World Cup Roundup
Jun. 15, 1998
PARIS (AP) _ The focus of soccer's biggest event moved from stadiums to police stations today as authorities in Marseille tried to stop violent clashes involving English fans.
On the sixth day of the World Cup, with the United States finally set to make its debut against European champion Germany in Paris, Marseille regional officials banned the sale of alcohol and corralled fans arriving for this afternoon's England-Tunisia game into hotels and holding areas. An estimated 12,000 English fans were expected.
At last count, 50 people had been arrested, at least 30 of then from England and a handful from Tunisia. The injury count stood at 37, including an English man who had his throat slashed.
As the fights raged Sunday, the soccer went on elsewhere, with ugly scenes of its own _ 123 fouls, a two-game ban for a wayward elbow and two lackluster 1-0 games.
The fights started Saturday and escalated Sunday when English and Tunisian fans started hurtling rocks, bottles and angry words at each other.
Today, police moved in reinforcements, expecting the worst.
``The fear is that the better-known ringleaders are still on their way to Marseille. The fact that they are coming so late proves that they are not interested in the football, only what comes after,'' said Keith Cooper, spokesman for the world soccer body FIFA. He called the troublemakers ``mindless perverts.''
The skirmishes in Marseille were fueled by drunkenness and insults. Shop windows were smashed, cars were overturned and innocent diners cowered in the scattered restaurants that dared stay open during the mess. English fans burned Tunisian flags while giving Nazi-like salutes.
``What can we do to combat these individuals?'' said Sepp Blatter, FIFA's newly elected president. ``We must get rid of them, stop them from entering stadiums and return them to their countries. Football is a game and must bring joy to the whole world.''
Some 1,900 policemen were patrolling Marseille, anticipating more violence, in part because as many as 2,000 English fans came to the city without tickets, hoping to find some on the black market.
``There won't be any trouble unless too many English are kept out of the stadium for a lack of seats,'' said Kevin Sharpe, who came from Southampton, England, with his brother. ``France should sell more tickets.''
The violence was condemned in England, but English Football Association security advisor Brian Hayes dismissed suggestions the country withdraw from the tournament.
``That's absolute rubbish,'' Hayes said. ``The England team have been training for years, they've qualified, they're here as of right. This is nothing to do with football, this is just sheer hooliganism and drunkenness.''
While fretting over the rampages in the streets, FIFA also dealt with a nasty on-field confrontation.
Dutch striker Patrick Kluivert was banned for two games for elbowing Belgium's Lorenzo Staelens in the chest during Saturday's 0-0 draw. Kluivert, who received a red card for the foul, will miss the Netherlands' other first-round games against South Korea and Mexico.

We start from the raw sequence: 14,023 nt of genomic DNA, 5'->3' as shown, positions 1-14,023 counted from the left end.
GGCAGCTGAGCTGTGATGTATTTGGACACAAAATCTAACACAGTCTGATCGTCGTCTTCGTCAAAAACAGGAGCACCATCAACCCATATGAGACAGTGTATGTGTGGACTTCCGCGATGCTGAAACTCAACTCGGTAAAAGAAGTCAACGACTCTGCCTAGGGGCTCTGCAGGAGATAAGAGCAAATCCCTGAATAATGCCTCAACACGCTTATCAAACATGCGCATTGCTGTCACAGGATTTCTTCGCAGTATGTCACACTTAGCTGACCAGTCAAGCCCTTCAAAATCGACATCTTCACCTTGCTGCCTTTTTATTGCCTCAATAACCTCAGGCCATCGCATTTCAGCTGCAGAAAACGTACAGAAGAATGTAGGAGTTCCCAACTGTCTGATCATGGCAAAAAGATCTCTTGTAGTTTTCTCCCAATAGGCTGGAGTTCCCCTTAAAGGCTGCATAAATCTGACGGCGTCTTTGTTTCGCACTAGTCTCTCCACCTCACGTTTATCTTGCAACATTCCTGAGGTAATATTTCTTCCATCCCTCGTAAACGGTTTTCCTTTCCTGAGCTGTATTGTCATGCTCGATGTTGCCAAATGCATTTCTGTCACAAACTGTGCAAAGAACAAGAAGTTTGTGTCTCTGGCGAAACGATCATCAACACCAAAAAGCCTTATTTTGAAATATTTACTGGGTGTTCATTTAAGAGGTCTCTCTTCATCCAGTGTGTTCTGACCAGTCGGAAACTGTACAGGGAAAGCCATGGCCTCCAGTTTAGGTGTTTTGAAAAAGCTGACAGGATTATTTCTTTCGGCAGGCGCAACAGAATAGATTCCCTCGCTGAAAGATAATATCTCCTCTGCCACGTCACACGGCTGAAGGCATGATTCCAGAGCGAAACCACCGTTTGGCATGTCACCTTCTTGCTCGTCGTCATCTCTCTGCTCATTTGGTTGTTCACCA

Kluivert, who is black, said he lashed out at Staelens after being ``deeply hurt'' by what he said were offensive comments by the Belgian defender.
``I pushed him,'' Kluivert said. ``I couldn't control my emotions.''
Sunday's games featured three teams making World Cup debuts and the level of play was about what would be expected of rookies.
Argentina beat Japan and Yugoslavia downed Iran, both 1-0. Croatia, as expected, easily handled Jamaica 3-1 in Lens, although the result did little to dampen the enthusiasm of thousands of green-black-and-yellow-clad Jamaican fans, who beat drums and danced before, during and after the game.
And, unlike the English, they caused no trouble.
``We're here to have fun,'' said Trevor Bird, who had driven from Amsterdam to watch his team. ``We know we won't win the World Cup. But we don't even have a professional league and we qualified. That's reason enough to celebrate.''
Mario Stanic, Robert Prosinecki and Davor Suker scored for Croatia and Robbie Earle connected for Jamaica in a game matching World Cup newcomers. Prosinecki also scored for Yugoslavia in the 1990 World Cup, before the breakup of the Balkan nation.
There were 60 fouls, including 35 from World Cup first-timer and 2002 co-host Japan, in Argentina's victory, which was decided by Gabriel Batistuta's 28th-minute goal in rainy conditions at Toulouse.
``There are things we can improve,'' Argentine captain Diego Simeone said. ``But the order of the day was to win, and we did.''
At Saint-Etienne, Sinisa Mihajlovic's 25-yard free kick in the 73rd minute gave Yugoslavia its victory in a game between two nations back in the World Cup following politically related absences.
Yugoslavia was banned from the 1994 tournament because of international sanctions, while Iran's once-formidable soccer program took a downturn after the 1979 Islamic revolution.
Next on the Iranians' schedule: a potentially tense showdown with the United States on Sunday.
``Our mission at the World Cup is not over with this loss,'' Iranian coach Jalal Talebi said. ``We will fight on. ... We are looking forward to a victory against the United States.''